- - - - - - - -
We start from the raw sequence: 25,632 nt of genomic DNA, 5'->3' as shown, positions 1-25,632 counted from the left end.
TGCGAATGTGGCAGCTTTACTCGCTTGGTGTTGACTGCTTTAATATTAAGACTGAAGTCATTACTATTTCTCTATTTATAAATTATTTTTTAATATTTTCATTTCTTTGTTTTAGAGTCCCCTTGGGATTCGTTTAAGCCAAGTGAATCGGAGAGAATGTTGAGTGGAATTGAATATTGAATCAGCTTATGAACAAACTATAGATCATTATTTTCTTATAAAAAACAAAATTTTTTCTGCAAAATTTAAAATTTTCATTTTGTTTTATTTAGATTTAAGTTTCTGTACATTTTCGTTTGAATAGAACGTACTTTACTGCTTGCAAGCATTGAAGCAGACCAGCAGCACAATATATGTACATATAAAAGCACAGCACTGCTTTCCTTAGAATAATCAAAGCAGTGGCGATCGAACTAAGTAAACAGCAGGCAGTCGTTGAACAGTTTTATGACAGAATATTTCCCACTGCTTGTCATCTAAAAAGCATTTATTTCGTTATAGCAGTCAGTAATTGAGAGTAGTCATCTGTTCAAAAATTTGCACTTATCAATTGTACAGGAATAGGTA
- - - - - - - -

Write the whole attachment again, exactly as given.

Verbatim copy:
We start from the raw sequence: 25,632 nt of genomic DNA, 5'->3' as shown, positions 1-25,632 counted from the left end.
TGCGAATGTGGCAGCTTTACTCGCTTGGTGTTGACTGCTTTAATATTAAGACTGAAGTCATTACTATTTCTCTATTTATAAATTATTTTTTAATATTTTCATTTCTTTGTTTTAGAGTCCCCTTGGGATTCGTTTAAGCCAAGTGAATCGGAGAGAATGTTGAGTGGAATTGAATATTGAATCAGCTTATGAACAAACTATAGATCATTATTTTCTTATAAAAAACAAAATTTTTTCTGCAAAATTTAAAATTTTCATTTTGTTTTATTTAGATTTAAGTTTCTGTACATTTTCGTTTGAATAGAACGTACTTTACTGCTTGCAAGCATTGAAGCAGACCAGCAGCACAATATATGTACATATAAAAGCACAGCACTGCTTTCCTTAGAATAATCAAAGCAGTGGCGATCGAACTAAGTAAACAGCAGGCAGTCGTTGAACAGTTTTATGACAGAATATTTCCCACTGCTTGTCATCTAAAAAGCATTTATTTCGTTATAGCAGTCAGTAATTGAGAGTAGTCATCTGTTCAAAAATTTGCACTTATCAATTGTACAGGAATAGGTA